After three years of planning, World Youth Day 2016 begins this week in Kraków. Organizers expect the event will draw more than two million people from around the world. Poland’s archdioceses and dioceses have pledged to offer accommodations for over 373,000 foreign visitors. The festive gathering of youth and young adults represents the chance to share in prayer, worship, and a celebration of the Catholic faith. From Pope Francis to dancing nuns, Catholic leaders will welcome everyone in attendance.
“Auschwitz had a wonderful orchestra.” With that line, Henry Zguda introduced me to a lesser known component of all German concentration camps – music. For some lucky prisoners, musical ability saved their lives, because they were selected for the camp orchestra. Henry worked for the director of the Auschwitz orchestra, so was able to describe it in first-hand detail.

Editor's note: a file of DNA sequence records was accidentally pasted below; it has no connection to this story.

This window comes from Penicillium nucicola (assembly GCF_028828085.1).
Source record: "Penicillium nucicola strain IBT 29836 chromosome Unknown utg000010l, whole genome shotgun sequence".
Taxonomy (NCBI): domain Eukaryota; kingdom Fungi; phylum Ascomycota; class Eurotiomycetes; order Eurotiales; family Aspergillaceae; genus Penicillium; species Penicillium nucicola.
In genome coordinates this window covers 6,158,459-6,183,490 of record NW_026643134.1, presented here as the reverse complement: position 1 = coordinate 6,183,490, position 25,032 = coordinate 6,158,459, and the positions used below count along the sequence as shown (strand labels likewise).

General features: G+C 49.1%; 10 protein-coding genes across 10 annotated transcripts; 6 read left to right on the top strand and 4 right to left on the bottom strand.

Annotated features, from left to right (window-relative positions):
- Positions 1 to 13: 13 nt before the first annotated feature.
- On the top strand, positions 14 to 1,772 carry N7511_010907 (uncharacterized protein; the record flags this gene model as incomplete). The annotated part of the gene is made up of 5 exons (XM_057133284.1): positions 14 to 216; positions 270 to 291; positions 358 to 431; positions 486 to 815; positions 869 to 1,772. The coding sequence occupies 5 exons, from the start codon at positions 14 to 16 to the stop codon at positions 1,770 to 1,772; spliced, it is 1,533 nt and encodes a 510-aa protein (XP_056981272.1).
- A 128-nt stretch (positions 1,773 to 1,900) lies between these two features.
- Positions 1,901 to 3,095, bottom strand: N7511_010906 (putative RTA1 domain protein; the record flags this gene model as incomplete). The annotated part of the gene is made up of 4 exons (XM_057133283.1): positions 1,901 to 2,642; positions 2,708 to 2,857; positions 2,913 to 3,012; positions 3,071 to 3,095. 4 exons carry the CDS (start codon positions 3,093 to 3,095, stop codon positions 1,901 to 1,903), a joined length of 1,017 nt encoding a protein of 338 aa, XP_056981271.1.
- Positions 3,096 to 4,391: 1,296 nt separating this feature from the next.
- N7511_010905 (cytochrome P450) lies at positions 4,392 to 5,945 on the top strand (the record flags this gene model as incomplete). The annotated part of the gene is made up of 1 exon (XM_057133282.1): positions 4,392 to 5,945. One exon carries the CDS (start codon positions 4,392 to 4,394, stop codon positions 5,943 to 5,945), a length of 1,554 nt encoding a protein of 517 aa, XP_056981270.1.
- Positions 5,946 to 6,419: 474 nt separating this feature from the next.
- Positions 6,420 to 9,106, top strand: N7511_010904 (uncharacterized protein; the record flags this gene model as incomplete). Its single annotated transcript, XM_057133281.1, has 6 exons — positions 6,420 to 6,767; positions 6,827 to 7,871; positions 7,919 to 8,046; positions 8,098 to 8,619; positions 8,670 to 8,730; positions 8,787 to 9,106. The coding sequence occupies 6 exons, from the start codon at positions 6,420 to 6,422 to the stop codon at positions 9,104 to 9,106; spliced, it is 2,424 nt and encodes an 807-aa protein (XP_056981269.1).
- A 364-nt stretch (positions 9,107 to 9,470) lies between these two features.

I remain blessed by the Angel of Serendipity who sits quietly on my shoulder, invisibly guiding me to the next amazing person or connection. This past week, through a chain of email connections, I made contact with the son of Henryk Kruszewski, Auschwitz prisoner number 4798. His son, who lives in Australia, generously shared his father’s translated account with me, for my personal reading.
A film about the Polish Saint Maximilian Kolbe (1894 – 1941) is in final production by a Mexican film and production company. The company plans to premier the film next summer at the 2016 Catholic World Youth Day in Krakow. On July 31, 1941 the humble Catholic priest volunteered to take another man’s place who was sentenced to die by starvation. Pope John Paul II canonized Father Kolbe as a martyr of charity on October 10, 1982.